For the outside world the recent events in Turkey are hard to understand, so euronews talked to Professor Talip Kucukcan from Marmara University. How does he interpret the crisis that has shaken the Prime Minster Recep Tayyip Erdogan, his government, and his ruling AK party?
The corruption scandal comes hard on the heels of a year which saw popular protests against the Erdogan style of leading, which after 10 years in power some say has become autocratic and repressive.
Prof. Talip Kucukcan:
“When we look at recent developments in Turkey especially those related to the corruption probe, it has two dimensions. One, the ruling party has grown so much during these last 11 years it cannot control all the people who joined it.
It is not possible to control the behaviour of everyone. So there is suspicion about the corruption cases.
The second point related to this probe is its timing. So, there is a corruption probe in which the evidence we have so far indicates some kind of corruption was committed. And the government is expected to come down on these people. But these things took place at a key moment in Turkish political life, just before the local elections. This creates question marks in the mind of the government.”
“Erdogan blames “foreign elements” for the troubles. How will this situation affect Turkey’s relations with the rest of the world?”
“Turkey’s relative success in foreign policy, especially its opening to the world, and its multi- dimensional foreign policy in the Caucasus, the Balkans and in the Middle east, was at times criticized by Europe and by the West.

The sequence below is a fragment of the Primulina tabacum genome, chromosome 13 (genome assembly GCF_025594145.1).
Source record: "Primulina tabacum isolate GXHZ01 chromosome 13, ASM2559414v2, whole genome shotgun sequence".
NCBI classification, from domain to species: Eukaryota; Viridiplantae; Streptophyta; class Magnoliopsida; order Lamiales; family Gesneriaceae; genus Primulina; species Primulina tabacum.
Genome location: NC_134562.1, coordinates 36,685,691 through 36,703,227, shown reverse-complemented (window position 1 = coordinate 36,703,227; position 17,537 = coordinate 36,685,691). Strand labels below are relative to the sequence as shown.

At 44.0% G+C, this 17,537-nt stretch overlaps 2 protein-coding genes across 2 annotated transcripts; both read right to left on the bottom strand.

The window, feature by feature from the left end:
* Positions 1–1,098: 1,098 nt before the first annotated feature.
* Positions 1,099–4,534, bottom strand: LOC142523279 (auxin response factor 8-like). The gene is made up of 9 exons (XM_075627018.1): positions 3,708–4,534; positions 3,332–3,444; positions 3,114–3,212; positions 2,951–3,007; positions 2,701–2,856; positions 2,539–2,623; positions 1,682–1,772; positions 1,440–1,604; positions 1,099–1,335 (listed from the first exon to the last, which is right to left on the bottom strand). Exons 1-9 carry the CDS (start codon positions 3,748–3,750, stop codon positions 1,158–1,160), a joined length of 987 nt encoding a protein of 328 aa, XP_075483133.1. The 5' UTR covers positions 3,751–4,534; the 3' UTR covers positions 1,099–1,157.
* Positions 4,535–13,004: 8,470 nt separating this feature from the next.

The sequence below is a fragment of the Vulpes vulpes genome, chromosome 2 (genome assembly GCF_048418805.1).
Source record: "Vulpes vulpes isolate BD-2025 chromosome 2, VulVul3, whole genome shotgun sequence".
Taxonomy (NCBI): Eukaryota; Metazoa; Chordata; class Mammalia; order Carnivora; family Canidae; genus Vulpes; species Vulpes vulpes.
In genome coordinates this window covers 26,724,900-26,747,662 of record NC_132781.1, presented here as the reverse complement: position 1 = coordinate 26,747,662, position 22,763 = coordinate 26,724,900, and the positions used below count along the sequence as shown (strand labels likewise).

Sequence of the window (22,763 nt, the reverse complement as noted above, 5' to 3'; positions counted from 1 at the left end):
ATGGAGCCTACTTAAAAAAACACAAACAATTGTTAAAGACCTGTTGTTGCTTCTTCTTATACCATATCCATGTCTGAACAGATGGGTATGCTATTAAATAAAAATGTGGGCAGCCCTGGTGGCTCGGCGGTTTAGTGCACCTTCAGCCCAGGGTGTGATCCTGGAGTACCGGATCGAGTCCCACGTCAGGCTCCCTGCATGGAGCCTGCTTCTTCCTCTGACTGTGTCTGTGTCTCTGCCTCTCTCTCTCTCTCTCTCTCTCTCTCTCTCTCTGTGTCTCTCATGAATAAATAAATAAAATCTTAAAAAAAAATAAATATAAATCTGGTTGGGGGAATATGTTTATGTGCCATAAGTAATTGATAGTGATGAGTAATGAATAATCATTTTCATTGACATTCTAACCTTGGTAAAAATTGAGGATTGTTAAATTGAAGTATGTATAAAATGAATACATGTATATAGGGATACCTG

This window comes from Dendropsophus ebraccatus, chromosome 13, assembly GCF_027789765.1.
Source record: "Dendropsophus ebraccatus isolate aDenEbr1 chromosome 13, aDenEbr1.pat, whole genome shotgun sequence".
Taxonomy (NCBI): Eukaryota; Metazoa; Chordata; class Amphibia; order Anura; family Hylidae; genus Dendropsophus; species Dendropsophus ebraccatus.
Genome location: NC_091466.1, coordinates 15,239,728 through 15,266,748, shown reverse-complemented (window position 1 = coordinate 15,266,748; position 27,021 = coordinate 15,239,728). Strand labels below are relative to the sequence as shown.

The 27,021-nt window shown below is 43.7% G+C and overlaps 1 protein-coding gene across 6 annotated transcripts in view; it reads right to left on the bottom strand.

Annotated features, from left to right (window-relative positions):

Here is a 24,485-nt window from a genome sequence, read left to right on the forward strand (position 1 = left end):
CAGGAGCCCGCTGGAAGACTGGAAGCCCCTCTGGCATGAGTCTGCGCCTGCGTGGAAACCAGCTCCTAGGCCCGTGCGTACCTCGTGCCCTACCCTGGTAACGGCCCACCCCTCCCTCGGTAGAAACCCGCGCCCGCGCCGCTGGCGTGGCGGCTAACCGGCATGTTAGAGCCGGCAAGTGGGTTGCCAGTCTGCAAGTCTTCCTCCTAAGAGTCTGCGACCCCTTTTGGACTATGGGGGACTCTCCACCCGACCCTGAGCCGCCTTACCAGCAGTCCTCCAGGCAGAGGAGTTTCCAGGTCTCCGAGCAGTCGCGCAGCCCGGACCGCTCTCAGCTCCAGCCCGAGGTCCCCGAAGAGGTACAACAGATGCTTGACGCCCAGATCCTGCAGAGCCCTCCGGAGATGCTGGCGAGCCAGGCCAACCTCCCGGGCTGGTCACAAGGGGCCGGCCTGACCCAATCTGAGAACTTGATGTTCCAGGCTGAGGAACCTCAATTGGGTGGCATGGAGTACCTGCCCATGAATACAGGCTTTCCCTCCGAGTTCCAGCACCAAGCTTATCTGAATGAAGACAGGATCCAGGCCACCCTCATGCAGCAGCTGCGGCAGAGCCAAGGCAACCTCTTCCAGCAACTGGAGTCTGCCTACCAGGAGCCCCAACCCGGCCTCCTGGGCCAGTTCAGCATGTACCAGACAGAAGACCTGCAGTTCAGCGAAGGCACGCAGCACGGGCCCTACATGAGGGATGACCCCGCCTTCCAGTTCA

In order to overcome these criticisms Turkey tried to improve its relations with the EU. But despite reforming parts of its legal system and synchronizing its laws with European norms, some nations in Europe criticized Turkey for its government, and for being part of the Muslim world. They alienated Turkey culturally. They said that Turkey is not part of the Western World. So, the ruling Justice and Development Party, despite all its successes is not wanted by Western countries.”
“Foreign investors are worried about the situation and fear the current uncertainty could destabilise Turkey and the region.”
“There has been economic and political stability in Turkey for the last 11 years. Everybody gained from this. It was a win-win situation. Stability is also important for the solution of Turkey’s chronic problems like democratization, the Kurdish issue and the situation of the Alawites. Turkey’s one-party government followed an EU reform process and started to deal with the Kurdish issue which is important for regional security. If stability deteriorates in Turkey, one, the business circles may lose, two; other issues may explode which could harm Turkey’s domestic peace and regional peace.”